5 Student Loan Answers Financial Advisors Must Know

If I’ve said it once, I’ve said it a hundred times, “The answer to every student loan question is ‘it depends’”. Even so, financial advisors need ready answers for these most frequently asked student loan questions. Here are 5 key answers financial advisors need to know when working with a client who has student loans.

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5. If something happens to me, will my family be burdened by my student loans?

Advisor: No. We can make sure that your family will be OK.

Federal student loans are dischargeable upon the death or total and permanent disability of the borrower. Death and disability discharges are not taxable as income under current law.

Private student loans may have to be repaid by the estate of a deceased borrower. Few private loans include disability discharge provisions. Financial advisors should recommend that life and disability insurance coverage be increased to offset private student loan debts so that they do not burden a borrower’s family.

4. I’ve been making payments for a long time—why don’t I see my balance going down?

Advisor: Good question. Let’s begin by calculating how much interest accrues on your loans each month. Then I’ll walk you through which portion of your monthly payment lowers your principal balance.

Borrowers are rarely experts in interest accrual and may be shocked to learn that only a fraction of their monthly payment is attributed to principal reduction, particularly early in a repayment term. I find it helpful to walk clients through a sample amortization schedule.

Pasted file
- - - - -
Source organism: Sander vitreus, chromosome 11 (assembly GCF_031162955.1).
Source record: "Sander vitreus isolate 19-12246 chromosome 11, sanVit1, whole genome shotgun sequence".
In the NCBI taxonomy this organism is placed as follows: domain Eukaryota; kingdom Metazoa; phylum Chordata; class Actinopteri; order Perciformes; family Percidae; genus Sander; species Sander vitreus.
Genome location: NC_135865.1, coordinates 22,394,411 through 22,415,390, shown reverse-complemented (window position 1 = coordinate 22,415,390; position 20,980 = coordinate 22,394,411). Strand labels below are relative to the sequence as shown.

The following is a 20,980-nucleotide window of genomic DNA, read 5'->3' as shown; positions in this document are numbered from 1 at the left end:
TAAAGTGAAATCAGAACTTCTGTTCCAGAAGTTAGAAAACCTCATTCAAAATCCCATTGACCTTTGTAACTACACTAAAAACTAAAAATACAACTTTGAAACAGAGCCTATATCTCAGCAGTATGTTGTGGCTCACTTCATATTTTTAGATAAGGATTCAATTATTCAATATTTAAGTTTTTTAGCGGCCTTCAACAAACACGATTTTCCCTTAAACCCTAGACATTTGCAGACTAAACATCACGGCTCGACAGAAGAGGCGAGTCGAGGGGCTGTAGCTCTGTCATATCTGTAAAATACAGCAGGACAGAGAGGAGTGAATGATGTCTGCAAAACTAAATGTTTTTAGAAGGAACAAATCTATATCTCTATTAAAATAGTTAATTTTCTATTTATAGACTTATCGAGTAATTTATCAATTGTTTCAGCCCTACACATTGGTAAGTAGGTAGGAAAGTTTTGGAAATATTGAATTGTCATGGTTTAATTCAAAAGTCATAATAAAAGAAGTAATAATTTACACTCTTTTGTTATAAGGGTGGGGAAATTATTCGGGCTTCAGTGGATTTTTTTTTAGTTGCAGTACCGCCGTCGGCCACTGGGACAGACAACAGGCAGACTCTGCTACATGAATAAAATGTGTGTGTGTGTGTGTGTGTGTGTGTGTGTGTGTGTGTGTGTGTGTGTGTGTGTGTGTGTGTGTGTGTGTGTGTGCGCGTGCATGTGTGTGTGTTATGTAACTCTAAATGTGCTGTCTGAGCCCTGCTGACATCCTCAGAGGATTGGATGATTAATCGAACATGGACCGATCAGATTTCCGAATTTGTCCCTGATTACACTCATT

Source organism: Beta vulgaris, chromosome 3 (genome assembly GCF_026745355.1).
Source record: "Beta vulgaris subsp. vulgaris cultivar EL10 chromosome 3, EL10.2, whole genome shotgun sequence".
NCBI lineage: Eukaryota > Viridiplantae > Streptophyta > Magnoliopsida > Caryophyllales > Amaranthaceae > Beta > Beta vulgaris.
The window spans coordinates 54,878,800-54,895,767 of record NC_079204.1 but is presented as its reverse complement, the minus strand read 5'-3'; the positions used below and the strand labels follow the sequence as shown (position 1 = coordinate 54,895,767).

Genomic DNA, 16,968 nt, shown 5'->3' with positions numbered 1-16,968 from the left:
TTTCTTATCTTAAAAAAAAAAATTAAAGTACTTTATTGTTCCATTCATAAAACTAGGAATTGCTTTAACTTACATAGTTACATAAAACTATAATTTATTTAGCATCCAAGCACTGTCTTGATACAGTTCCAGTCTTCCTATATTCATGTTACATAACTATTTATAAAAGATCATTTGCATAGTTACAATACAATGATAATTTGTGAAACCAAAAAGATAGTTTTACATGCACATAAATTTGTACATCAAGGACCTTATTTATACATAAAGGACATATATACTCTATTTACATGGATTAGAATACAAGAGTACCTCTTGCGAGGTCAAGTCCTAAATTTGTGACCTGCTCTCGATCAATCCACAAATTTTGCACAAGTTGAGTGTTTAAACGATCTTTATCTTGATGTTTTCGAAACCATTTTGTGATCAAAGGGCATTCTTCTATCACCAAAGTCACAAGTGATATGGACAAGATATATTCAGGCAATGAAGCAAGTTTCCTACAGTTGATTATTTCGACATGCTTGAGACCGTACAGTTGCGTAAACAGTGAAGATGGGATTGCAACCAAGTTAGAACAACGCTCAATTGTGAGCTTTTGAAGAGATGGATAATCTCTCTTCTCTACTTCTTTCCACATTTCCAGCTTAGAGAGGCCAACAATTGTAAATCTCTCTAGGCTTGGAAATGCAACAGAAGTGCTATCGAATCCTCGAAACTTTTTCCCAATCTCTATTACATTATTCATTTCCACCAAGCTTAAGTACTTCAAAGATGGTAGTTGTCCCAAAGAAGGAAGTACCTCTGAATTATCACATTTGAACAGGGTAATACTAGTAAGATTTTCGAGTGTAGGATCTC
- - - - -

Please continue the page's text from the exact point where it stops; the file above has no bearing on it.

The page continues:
3. I’ve heard about loan forgiveness—is there any way to get some of this debt cancelled?

Advisor: Maybe. First, I’ll need to consider some specifics about your student loans, your employment, and your expected income over time. Then, I’ll run some projections to see whether you might benefit.

2. I know it’s important to start saving for retirement, but shouldn’t I pay off my student loans first?

Advisor: Probably not. Most student loan borrowers will be better off if they begin saving for retirement right away. Our goal will be to establish the right balance between reducing your debt and saving for your future.

Pre-tax retirement savings that reduce AGI create a double benefit for some student loan borrowers. Lower AGIs yield lower required loan payments for borrowers in income-driven repayment plans and maximize the benefits of loan forgiveness.

1. Why are my student loan interest rates so high?

Advisor: Federal student loan interest rates aren’t as bad as it might seem. Mortgages and auto loans are secured by property and so will naturally have lower rates. Some student loan borrowers can reduce interest rates through private refinancing, but that comes with significant downsides. Part of my analysis will include a consideration of the pros and cons of refinancing in your particular situation.

Federal student loan interest rates are set by congress. Most of the federal student loans advisors see these days will have rates in the 3 to 8 percent range, depending on the loan types and borrowing dates.

Heather Jarvis, JD

Written by Heather Jarvis, JD

Heather Jarvis is an attorney and a nationally recognized expert specializing in student loan law.  She has provided award-winning student loan education and consultation for universities, associations and professional advisors and is sought after for her sophisticated knowledge and accessible teaching style. Widely recognized as an expert source of information, Heather has advised congressional committee members and administrative officials on issues affecting student loan borrowers since 2005.  Heather graduated cum laude from Duke University School of Law in 1998.

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